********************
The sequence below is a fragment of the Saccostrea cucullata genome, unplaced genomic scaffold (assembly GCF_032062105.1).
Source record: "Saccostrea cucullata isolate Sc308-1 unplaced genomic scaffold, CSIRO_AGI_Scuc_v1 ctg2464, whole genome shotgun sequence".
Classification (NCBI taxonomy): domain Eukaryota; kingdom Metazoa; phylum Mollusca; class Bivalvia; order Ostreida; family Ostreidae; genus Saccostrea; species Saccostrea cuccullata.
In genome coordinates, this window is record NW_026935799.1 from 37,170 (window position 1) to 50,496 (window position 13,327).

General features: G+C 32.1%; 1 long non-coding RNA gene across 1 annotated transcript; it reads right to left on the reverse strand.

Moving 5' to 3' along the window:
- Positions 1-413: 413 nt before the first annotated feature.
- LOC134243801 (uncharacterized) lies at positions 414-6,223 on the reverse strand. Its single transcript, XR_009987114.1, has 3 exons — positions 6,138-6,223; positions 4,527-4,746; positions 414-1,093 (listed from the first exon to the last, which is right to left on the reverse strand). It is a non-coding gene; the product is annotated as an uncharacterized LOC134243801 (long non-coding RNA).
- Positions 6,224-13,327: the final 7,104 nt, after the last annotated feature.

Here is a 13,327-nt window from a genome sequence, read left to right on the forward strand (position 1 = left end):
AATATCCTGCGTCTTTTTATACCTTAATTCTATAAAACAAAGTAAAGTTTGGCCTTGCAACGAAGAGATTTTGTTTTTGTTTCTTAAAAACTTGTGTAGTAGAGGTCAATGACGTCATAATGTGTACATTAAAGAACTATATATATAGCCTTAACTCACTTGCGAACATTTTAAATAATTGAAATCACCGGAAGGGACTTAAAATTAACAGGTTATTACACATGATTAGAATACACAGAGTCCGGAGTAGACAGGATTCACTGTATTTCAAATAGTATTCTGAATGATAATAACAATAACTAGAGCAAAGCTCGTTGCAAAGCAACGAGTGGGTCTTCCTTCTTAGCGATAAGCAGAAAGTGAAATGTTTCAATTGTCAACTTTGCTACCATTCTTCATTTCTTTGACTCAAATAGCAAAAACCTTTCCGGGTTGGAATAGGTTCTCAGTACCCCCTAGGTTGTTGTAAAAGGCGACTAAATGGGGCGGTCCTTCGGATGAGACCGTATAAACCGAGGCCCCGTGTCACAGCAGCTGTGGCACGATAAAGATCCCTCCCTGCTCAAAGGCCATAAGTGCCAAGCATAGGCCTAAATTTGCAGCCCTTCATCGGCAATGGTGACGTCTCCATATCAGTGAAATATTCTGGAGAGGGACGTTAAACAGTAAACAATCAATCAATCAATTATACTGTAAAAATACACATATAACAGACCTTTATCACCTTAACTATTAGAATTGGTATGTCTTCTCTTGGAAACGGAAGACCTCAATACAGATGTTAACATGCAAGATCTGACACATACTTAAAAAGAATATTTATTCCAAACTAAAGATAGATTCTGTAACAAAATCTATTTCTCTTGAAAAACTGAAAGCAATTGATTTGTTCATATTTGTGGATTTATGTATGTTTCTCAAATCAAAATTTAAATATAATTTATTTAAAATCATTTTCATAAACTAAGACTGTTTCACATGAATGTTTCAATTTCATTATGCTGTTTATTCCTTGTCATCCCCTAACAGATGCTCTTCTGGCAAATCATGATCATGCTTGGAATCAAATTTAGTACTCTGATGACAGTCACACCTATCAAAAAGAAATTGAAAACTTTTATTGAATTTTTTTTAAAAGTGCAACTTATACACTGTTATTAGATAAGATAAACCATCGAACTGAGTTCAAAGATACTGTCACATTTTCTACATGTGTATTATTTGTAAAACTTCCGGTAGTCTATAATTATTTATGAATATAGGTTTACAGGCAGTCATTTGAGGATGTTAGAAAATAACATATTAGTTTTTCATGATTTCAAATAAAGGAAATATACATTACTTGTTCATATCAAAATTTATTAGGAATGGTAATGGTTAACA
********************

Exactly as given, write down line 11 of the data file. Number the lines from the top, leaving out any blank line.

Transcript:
AATATCCTGCGTCTTTTTATACCTTAATTCTATAAAACAAAGTAAAGTTTGGCCTTGCAACGAAGAGATTTTGTTTTTGTTTCTTAAAAACTTGTGTAGTAGAGGTCAATGACGTCATAATGTGTACATTAAAGAACTATATATATAGCCTTAACTCACTTGCGAACATTTTAAATAATTGAAATCACCGGAAGGGACTTAAAATTAACAGGTTATTACACATGATTAGAATACACAGAGTCCGGAGTAGACAGGATTCACTGTATTTCAAATAGTATTCTGAATGATAATAACAATAACTAGAGCAAAGCTCGTTGCAAAGCAACGAGTGGGTCTTCCTTCTTAGCGATAAGCAGAAAGTGAAATGTTTCAATTGTCAACTTTGCTACCATTCTTCATTTCTTTGACTCAAATAGCAAAAACCTTTCCGGGTTGGAATAGGTTCTCAGTACCCCCTAGGTTGTTGTAAAAGGCGACTAAATGGGGCGGTCCTTCGGATGAGACCGTATAAACCGAGGCCCCGTGTCACAGCAGCTGTGGCACGATAAAGATCCCTCCCTGCTCAAAGGCCATAAGTGCCAAGCATAGGCCTAAATTTGCAGCCCTTCATCGGCAATGGTGACGTCTCCATATCAGTGAAATATTCTGGAGAGGGACGTTAAACAGTAAACAATCAATCAATCAATTATACTGTAAAAATACACATATAACAGACCTTTATCACCTTAACTATTAGAATTGGTATGTCTTCTCTTGGAAACGGAAGACCTCAATACAGATGTTAACATGCAAGATCTGACACATACTTAAAAAGAATATTTATTCCAAACTAAAGATAGATTCTGTAACAAAATCTATTTCTCTTGAAAAACTGAAAGCAATTGATTTGTTCATATTTGTGGATTTATGTATGTTTCTCAAATCAAAATTTAAATATAATTTATTTAAAATCATTTTCATAAACTAAGACTGTTTCACATGAATGTTTCAATTTCATTATGCTGTTTATTCCTTGTCATCCCCTAACAGATGCTCTTCTGGCAAATCATGATCATGCTTGGAATCAAATTTAGTACTCTGATGACAGTCACACCTATCAAAAAGAAATTGAAAACTTTTATTGAATTTTTTTTAAAAGTGCAACTTATACACTGTTATTAGATAAGATAAACCATCGAACTGAGTTCAAAGATACTGTCACATTTTCTACATGTGTATTATTTGTAAAACTTCCGGTAGTCTATAATTATTTATGAATATAGGTTTACAGGCAGTCATTTGAGGATGTTAGAAAATAACATATTAGTTTTTCATGATTTCAAATAAAGGAAATATACATTACTTGTTCATATCAAAATTTATTAGGAATGGTAATGGTTAACA